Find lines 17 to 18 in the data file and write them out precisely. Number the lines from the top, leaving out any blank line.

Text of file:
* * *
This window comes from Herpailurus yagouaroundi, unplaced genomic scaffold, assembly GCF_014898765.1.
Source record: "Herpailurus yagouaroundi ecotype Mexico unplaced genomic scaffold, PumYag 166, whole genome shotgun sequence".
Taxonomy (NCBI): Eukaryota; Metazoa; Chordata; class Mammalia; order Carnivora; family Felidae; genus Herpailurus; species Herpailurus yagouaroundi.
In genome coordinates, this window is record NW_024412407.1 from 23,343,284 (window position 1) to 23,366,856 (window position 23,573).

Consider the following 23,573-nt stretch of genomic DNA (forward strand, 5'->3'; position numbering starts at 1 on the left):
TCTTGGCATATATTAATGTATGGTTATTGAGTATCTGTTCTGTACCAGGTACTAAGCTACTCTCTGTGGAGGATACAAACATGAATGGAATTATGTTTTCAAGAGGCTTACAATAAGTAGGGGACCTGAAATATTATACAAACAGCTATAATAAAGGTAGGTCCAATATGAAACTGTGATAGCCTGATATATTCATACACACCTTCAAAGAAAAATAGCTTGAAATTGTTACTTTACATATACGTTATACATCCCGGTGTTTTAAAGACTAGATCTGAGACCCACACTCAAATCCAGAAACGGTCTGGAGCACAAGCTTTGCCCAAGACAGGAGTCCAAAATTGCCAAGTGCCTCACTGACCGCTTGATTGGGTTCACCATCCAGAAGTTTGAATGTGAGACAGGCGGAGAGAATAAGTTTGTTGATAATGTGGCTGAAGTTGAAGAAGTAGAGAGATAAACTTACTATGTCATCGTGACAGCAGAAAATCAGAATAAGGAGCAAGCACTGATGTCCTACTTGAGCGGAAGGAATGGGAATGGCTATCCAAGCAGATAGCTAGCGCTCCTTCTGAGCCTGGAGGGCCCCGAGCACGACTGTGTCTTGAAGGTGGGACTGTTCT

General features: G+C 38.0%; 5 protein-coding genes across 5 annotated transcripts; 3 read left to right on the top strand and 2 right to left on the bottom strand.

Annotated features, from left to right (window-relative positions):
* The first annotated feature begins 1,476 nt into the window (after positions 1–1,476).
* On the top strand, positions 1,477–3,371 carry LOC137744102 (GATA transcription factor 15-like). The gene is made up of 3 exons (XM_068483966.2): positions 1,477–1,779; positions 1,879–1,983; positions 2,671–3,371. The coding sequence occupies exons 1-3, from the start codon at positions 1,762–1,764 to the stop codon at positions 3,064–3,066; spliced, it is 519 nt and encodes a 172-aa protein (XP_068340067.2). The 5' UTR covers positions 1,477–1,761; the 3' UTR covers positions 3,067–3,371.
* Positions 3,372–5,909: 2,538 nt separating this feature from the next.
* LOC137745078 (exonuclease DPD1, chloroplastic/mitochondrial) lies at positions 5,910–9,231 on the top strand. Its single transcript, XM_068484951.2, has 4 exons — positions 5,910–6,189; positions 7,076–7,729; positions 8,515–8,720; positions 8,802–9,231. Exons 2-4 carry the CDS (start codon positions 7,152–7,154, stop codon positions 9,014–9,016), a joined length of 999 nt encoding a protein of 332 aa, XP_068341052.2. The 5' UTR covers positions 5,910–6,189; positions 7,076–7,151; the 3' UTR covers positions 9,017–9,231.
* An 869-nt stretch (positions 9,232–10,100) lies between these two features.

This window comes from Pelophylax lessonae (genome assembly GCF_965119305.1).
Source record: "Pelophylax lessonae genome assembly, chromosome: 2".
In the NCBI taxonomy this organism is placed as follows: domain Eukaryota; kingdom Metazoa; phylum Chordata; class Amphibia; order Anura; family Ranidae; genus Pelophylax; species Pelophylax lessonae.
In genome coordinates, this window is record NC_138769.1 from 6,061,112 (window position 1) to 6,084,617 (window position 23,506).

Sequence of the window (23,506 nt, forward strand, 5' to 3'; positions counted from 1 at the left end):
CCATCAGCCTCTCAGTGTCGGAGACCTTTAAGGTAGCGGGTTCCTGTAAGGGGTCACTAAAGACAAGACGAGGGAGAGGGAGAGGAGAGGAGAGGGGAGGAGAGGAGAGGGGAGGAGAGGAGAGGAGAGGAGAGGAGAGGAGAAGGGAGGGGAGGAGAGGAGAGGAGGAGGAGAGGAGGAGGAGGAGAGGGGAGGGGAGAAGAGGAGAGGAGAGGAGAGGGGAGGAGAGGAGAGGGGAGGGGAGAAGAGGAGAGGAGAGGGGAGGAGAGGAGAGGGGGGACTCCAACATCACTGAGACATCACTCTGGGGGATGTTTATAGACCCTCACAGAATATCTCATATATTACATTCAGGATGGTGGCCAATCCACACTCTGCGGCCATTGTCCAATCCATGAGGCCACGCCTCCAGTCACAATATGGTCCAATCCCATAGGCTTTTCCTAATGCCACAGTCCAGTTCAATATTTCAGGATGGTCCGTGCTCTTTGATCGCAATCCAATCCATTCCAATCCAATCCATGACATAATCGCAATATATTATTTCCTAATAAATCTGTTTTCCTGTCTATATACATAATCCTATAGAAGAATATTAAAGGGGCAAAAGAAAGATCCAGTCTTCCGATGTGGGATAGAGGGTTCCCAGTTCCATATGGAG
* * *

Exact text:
In genome coordinates, this window is record NC_138769.1 from 6,061,112 (window position 1) to 6,084,617 (window position 23,506).

Sequence of the window (23,506 nt, forward strand, 5' to 3'; positions counted from 1 at the left end):